In this case the instrument is held at the opposite end of the support arm to the work head, e.g. is thus fixed in a robot arm as mentioned above. The support arm is flexible enough to be able to follow the movements of the trocar. In the area of the through-opening for example the support arm remains in an unchanged position. In the area of the guide body the support arm is moved. This leads to a deformation of the support arm per se. At least the longitudinal section of the support arm influenced by the guide body can thus accordingly be aligned in a desired guiding direction. The flexibility of the support arm in this case is as a rule also selected small enough for the work head also to move in a desired direction through the movement of the longitudinal section of the support arm. In other words the part of the support arm extending from the guide body to the work head has enough inherent stability to explicitly make possible a corresponding alignment of the work head through the guide body. The guiding direction thus describes an alignment of the support arm in a desired direction, which then as a rule corresponds roughly to the alignment of the work head. The end of the trocar remote from the main body forms the guide body for example and thus provides the maximum movement and the best option for guiding the work head.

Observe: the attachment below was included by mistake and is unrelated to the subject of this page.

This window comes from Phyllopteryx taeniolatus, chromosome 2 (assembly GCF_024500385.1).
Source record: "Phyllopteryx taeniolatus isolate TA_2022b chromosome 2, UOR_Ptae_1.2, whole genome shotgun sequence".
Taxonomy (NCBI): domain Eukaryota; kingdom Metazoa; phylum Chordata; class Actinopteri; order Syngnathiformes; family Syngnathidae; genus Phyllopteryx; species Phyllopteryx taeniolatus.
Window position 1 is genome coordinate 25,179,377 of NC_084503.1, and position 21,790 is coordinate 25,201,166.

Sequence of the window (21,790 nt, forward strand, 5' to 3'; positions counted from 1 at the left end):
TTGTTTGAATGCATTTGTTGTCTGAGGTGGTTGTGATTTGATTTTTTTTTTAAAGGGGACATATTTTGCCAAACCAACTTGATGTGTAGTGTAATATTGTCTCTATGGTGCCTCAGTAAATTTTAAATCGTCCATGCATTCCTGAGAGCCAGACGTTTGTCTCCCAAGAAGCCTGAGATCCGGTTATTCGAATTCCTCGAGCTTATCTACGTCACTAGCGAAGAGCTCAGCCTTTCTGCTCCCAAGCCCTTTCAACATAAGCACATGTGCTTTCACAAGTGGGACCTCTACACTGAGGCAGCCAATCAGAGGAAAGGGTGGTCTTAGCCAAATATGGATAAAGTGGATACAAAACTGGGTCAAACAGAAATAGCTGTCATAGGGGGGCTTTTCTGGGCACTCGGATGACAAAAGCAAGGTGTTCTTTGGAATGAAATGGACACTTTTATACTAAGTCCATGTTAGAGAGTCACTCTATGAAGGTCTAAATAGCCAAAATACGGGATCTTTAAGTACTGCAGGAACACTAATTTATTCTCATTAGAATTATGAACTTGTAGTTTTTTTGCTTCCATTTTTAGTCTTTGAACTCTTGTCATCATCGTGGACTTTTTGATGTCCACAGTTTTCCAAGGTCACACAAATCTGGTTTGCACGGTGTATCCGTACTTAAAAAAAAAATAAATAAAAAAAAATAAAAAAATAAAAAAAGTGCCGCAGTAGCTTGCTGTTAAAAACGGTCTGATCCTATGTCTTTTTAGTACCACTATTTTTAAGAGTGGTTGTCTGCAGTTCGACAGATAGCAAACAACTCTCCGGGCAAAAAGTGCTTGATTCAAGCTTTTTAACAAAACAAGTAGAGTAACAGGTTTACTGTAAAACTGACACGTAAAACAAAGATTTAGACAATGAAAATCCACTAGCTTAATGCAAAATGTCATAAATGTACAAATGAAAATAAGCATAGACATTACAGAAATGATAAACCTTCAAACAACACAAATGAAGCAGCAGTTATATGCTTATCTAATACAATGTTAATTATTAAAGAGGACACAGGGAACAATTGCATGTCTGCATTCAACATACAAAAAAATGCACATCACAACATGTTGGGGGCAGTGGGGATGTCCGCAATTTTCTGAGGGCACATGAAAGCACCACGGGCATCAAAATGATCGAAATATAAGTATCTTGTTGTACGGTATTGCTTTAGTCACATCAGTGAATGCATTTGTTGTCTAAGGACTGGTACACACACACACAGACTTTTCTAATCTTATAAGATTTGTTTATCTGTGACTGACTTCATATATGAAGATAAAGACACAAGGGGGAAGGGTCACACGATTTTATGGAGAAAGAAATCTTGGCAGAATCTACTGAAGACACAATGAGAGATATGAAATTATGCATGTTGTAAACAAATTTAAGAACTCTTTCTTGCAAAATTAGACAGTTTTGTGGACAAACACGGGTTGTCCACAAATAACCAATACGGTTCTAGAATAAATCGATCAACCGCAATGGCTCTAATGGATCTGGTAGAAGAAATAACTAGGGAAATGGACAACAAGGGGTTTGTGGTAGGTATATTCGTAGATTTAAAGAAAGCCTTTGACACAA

In accordance with the invention it is thus proposed to relocate the drive concept of an instrument--at least partly--to the trocar. In other words the trocar carries out at least a rough positioning of the work head in the work space. Thus an orientation setting of an instrument tip, i.e. the work head, is also achieved. In other words, instead of a rigid trocar, a trocar equipped with a controllable movement action is proposed, which merely serves for rough positioning or steering of the instrument. The trocar thus deforms the instrument or its support arm respectively into a desired work space position, without in this case a transition or a boundary from the elastic to plastic deformation of the instrument shaft, i.e. of the support arm, being exceeded. The work head, i.e. the instrument tip, can thus be explicitly moved within a work space spanned by the possible movements of the trocar. For this movement no active inherent movability is necessary in the instrument itself, which is therefore able to be especially simple in its construction.